04 Some Basic Functions, Part 2 (ROUND, TRUNC)
To round off [pun intended] the discussion on basic functions, we’re going to look at two other number functions that might come in handy.
- =ROUND(cell reference or number,# digits to round)
- With round, you are telling Excel to take a number (let’s use 132.5678 as an example), and round to a certain digit.
- For example, if you wanted to round 132.5678 to the nearest whole number, you would put in =ROUND(132.5678,0)
- The rest works much like you’d guess. Rounding to the nearest…
- hundredth (two places to the right of the decimal point) would look like this =ROUND(132.5678,2)
- tens (two places to the left of the decimal point) would like this =ROUND(132.5678,-2)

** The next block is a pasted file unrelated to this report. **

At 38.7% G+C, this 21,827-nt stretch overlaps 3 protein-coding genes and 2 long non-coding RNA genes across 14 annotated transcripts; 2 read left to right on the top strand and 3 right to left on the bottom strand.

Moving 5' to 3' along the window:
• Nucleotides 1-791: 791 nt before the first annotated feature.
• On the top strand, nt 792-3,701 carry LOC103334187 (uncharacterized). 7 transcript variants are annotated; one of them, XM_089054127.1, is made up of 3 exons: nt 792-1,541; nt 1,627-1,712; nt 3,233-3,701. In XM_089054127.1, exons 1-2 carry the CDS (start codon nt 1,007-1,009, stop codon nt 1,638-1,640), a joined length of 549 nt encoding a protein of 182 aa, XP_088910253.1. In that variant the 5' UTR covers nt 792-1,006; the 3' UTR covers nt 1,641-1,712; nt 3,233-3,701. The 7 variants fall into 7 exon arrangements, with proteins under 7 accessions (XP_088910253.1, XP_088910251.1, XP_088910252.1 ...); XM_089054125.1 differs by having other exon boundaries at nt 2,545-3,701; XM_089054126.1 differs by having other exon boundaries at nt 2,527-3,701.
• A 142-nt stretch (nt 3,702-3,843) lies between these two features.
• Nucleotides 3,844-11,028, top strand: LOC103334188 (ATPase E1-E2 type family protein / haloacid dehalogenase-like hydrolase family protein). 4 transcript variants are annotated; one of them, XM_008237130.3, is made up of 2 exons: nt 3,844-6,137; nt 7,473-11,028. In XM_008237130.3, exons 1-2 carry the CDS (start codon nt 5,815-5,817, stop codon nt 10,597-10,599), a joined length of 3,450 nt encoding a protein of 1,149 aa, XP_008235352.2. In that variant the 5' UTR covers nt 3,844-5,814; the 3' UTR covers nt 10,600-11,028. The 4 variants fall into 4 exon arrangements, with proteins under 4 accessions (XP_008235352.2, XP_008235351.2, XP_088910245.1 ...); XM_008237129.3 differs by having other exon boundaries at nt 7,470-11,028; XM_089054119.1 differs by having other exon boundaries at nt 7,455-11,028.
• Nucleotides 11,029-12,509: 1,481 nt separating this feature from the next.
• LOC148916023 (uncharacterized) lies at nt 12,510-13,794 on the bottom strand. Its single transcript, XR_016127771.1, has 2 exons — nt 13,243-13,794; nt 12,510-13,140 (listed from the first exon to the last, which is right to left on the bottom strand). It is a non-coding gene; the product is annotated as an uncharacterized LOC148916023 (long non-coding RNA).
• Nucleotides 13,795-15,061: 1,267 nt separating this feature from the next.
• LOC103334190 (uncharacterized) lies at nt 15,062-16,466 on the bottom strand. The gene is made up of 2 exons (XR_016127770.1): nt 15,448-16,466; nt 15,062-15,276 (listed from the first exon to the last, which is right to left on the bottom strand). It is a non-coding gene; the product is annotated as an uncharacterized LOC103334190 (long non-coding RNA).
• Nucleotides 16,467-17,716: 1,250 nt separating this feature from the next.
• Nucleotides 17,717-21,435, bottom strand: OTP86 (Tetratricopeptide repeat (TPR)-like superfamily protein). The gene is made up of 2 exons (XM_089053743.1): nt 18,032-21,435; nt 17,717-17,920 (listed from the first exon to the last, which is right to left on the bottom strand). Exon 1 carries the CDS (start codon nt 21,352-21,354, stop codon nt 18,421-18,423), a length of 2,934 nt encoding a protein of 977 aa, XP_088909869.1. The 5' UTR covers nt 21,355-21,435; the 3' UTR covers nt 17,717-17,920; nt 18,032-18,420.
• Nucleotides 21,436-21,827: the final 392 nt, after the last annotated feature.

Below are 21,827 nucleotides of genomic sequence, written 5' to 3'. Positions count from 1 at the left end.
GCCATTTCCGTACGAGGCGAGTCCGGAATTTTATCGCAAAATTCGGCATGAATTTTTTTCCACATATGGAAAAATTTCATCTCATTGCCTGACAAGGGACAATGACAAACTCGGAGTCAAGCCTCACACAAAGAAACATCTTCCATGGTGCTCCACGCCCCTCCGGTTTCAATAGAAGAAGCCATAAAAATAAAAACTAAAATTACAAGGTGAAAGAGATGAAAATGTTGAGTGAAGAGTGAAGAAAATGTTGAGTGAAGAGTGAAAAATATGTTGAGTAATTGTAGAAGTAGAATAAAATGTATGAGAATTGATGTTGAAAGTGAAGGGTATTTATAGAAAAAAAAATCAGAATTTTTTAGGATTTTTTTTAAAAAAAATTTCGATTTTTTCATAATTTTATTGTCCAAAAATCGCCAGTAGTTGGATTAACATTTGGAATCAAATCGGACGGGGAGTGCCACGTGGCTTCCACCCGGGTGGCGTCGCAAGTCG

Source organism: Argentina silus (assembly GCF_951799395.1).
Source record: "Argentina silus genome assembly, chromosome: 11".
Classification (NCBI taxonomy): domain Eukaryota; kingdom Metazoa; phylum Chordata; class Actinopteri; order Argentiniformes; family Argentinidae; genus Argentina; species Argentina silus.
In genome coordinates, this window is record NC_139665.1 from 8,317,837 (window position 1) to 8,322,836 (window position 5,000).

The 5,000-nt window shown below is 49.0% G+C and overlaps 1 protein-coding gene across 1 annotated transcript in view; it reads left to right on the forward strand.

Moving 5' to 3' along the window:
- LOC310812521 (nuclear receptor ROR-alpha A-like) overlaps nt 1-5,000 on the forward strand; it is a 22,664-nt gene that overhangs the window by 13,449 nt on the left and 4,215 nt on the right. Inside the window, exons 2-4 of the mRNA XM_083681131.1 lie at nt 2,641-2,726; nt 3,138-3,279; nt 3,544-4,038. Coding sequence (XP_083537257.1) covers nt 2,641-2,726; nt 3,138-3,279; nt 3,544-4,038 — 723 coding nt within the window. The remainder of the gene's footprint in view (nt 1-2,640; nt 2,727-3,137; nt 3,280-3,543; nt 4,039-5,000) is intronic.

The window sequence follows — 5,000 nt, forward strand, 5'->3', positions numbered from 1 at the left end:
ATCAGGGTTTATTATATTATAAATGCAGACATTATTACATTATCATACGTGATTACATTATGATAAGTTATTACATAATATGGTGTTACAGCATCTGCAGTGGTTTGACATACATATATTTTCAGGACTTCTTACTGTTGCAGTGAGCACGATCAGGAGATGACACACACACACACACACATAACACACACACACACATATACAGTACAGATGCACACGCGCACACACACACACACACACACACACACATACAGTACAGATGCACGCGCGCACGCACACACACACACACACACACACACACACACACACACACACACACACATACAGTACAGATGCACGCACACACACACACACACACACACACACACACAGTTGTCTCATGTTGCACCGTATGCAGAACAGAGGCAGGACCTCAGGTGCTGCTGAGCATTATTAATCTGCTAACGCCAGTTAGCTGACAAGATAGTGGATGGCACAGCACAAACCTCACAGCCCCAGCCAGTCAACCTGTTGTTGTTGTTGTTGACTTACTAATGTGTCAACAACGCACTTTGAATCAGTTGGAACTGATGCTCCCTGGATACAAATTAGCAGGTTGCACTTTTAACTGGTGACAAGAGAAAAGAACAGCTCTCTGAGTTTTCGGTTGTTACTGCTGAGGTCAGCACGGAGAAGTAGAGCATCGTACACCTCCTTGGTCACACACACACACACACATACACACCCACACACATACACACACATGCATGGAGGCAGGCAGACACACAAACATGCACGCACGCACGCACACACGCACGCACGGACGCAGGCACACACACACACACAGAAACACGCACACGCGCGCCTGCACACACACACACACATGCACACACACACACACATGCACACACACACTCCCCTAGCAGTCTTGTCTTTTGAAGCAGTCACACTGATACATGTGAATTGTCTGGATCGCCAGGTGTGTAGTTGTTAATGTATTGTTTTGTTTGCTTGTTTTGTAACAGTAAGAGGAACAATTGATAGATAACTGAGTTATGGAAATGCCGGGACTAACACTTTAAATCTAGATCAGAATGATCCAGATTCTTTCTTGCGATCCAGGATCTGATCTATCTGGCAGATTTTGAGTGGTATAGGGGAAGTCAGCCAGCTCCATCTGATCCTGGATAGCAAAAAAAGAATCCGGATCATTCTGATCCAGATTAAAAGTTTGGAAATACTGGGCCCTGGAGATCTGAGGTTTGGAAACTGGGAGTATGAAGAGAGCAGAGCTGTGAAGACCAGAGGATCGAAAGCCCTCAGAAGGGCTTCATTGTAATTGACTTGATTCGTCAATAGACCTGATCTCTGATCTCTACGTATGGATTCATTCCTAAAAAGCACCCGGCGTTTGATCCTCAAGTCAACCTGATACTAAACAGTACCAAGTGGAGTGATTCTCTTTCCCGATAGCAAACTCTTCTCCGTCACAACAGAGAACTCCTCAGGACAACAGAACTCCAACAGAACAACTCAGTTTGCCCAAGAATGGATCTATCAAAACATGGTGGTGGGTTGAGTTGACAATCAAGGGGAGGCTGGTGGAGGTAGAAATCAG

- =TRUNC(cell reference or number,# digits to truncate)
- Truncating is similar to rounding, but instead of rounding it simply chops off the number where you tell it to
- Taking 132.5678 from the last example, rounding to the nearest whole number would give you 133. TRUNC, on the other hand, would give you 132.
- Just like ROUND, you can TRUNC to the right or the left of the decimal place. If you want to truncate to the hundreds, it would look like this =TRUNC(132.5678,-2) and the result would simply be 100.
If you want to see how this looks in Excel, take a look at our example file here: Basic functions, Part 2 (Excel 2007)